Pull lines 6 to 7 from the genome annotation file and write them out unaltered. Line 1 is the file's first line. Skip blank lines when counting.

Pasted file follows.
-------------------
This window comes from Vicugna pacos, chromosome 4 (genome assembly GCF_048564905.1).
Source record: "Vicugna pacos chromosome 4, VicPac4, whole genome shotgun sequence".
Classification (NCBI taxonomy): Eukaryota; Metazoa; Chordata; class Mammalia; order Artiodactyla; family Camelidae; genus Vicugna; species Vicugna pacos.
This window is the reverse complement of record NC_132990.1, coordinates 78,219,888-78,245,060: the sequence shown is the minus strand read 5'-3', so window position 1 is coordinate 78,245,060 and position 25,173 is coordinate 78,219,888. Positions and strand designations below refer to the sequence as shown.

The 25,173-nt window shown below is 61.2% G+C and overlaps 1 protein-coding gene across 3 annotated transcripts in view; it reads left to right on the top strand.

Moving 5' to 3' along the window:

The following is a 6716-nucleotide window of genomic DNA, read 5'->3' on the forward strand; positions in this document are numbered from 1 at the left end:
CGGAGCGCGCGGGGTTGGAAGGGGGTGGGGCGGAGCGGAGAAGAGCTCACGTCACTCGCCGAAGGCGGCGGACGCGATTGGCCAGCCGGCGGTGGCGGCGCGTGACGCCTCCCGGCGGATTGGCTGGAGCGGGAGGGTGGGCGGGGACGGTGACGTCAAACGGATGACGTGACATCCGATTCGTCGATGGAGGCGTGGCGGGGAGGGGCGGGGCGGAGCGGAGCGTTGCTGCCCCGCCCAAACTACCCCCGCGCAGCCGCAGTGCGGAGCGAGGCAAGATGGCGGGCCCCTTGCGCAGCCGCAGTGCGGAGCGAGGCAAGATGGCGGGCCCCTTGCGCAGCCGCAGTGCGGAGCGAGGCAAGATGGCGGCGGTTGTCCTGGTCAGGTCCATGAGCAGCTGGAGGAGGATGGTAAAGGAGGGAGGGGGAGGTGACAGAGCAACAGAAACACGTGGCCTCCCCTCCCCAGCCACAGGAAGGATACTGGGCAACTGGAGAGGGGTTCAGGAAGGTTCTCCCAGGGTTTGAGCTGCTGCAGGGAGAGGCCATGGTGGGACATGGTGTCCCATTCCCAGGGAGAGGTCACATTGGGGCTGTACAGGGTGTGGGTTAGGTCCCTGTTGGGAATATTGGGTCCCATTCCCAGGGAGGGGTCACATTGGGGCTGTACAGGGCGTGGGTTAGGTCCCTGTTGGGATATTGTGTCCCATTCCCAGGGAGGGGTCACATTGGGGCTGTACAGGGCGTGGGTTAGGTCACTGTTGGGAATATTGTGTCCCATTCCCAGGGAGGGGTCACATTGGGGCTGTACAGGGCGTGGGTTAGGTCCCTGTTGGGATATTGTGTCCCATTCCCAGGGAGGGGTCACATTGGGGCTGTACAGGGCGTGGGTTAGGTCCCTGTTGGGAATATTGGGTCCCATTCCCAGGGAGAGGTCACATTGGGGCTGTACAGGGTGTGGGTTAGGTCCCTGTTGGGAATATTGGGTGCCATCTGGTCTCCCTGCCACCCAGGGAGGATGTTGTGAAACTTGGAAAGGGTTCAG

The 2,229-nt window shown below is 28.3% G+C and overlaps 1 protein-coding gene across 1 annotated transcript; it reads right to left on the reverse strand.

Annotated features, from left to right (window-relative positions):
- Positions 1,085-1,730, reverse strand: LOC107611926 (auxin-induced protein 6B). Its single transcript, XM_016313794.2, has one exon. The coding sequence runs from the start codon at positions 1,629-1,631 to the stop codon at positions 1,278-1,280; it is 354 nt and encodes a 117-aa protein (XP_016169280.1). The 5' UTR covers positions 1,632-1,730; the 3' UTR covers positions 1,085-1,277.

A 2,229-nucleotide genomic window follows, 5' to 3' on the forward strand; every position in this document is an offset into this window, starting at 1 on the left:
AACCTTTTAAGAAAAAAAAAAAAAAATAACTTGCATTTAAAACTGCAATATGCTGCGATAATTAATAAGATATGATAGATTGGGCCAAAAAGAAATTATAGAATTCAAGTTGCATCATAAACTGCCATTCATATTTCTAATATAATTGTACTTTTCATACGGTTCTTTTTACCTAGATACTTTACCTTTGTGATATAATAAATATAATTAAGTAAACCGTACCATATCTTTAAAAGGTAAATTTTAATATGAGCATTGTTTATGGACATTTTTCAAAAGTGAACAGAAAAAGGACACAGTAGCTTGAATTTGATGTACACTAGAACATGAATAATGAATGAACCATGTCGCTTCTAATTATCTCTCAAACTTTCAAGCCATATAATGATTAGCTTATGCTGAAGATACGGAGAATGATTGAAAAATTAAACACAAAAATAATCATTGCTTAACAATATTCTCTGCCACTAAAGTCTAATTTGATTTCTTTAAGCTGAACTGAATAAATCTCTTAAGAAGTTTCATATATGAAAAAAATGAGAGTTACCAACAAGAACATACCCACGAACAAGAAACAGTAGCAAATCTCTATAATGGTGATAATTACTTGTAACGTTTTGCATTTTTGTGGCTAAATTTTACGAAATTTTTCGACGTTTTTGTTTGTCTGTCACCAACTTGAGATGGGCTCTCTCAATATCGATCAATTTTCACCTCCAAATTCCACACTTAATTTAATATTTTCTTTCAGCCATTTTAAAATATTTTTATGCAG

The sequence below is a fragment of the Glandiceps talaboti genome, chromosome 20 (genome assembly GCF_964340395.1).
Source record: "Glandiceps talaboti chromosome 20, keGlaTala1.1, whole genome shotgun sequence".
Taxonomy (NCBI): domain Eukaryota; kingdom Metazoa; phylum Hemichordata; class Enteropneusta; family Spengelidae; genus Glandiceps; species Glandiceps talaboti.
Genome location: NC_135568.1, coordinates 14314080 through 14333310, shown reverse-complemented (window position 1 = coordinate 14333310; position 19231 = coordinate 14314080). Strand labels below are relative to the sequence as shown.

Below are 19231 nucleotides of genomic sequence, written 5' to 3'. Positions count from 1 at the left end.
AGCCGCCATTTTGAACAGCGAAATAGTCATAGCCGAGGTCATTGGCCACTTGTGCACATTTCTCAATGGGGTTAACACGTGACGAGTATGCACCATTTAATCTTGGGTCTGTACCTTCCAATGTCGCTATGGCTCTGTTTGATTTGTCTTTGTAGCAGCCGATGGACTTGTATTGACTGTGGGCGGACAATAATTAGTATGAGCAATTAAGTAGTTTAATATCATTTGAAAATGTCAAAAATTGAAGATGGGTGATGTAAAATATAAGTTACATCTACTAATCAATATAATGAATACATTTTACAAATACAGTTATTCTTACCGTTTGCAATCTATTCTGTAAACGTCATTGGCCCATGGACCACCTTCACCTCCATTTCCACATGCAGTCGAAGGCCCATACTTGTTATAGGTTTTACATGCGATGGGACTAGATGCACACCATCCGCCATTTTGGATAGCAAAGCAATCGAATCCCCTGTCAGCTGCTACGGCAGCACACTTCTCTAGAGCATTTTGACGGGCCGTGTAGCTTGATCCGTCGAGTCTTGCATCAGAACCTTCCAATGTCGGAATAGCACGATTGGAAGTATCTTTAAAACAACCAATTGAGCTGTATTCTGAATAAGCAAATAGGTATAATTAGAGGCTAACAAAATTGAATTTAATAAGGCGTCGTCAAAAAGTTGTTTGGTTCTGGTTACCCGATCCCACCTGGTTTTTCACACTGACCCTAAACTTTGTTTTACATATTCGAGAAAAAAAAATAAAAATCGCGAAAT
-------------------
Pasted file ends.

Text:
Moving 5' to 3' along the window:

The following is a 6716-nucleotide window of genomic DNA, read 5'->3' on the forward strand; positions in this document are numbered from 1 at the left end: